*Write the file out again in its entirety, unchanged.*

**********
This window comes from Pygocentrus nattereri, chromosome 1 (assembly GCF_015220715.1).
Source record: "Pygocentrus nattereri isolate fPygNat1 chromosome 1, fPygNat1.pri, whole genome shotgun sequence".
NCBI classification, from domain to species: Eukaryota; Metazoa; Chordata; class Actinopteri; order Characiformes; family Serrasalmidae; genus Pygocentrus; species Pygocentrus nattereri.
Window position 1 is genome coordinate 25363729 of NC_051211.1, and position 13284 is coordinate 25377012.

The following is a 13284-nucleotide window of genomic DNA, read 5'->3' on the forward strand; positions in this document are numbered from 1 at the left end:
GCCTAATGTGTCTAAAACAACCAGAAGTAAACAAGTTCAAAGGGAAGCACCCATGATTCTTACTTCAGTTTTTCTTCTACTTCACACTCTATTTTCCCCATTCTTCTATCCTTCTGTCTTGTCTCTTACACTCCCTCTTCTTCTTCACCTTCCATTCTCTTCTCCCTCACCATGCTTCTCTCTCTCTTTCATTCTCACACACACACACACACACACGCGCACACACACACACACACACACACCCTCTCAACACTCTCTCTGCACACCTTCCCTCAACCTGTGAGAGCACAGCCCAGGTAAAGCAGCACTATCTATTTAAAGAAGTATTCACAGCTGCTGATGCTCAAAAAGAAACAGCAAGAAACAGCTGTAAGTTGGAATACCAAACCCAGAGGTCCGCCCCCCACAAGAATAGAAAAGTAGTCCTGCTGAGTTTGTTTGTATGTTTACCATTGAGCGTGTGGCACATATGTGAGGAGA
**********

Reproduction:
This window comes from Pygocentrus nattereri, chromosome 1 (assembly GCF_015220715.1).
Source record: "Pygocentrus nattereri isolate fPygNat1 chromosome 1, fPygNat1.pri, whole genome shotgun sequence".
NCBI classification, from domain to species: Eukaryota; Metazoa; Chordata; class Actinopteri; order Characiformes; family Serrasalmidae; genus Pygocentrus; species Pygocentrus nattereri.
Window position 1 is genome coordinate 25363729 of NC_051211.1, and position 13284 is coordinate 25377012.

The following is a 13284-nucleotide window of genomic DNA, read 5'->3' on the forward strand; positions in this document are numbered from 1 at the left end:
GCCTAATGTGTCTAAAACAACCAGAAGTAAACAAGTTCAAAGGGAAGCACCCATGATTCTTACTTCAGTTTTTCTTCTACTTCACACTCTATTTTCCCCATTCTTCTATCCTTCTGTCTTGTCTCTTACACTCCCTCTTCTTCTTCACCTTCCATTCTCTTCTCCCTCACCATGCTTCTCTCTCTCTTTCATTCTCACACACACACACACACACACGCGCACACACACACACACACACACACCCTCTCAACACTCTCTCTGCACACCTTCCCTCAACCTGTGAGAGCACAGCCCAGGTAAAGCAGCACTATCTATTTAAAGAAGTATTCACAGCTGCTGATGCTCAAAAAGAAACAGCAAGAAACAGCTGTAAGTTGGAATACCAAACCCAGAGGTCCGCCCCCCACAAGAATAGAAAAGTAGTCCTGCTGAGTTTGTTTGTATGTTTACCATTGAGCGTGTGGCACATATGTGAGGAGA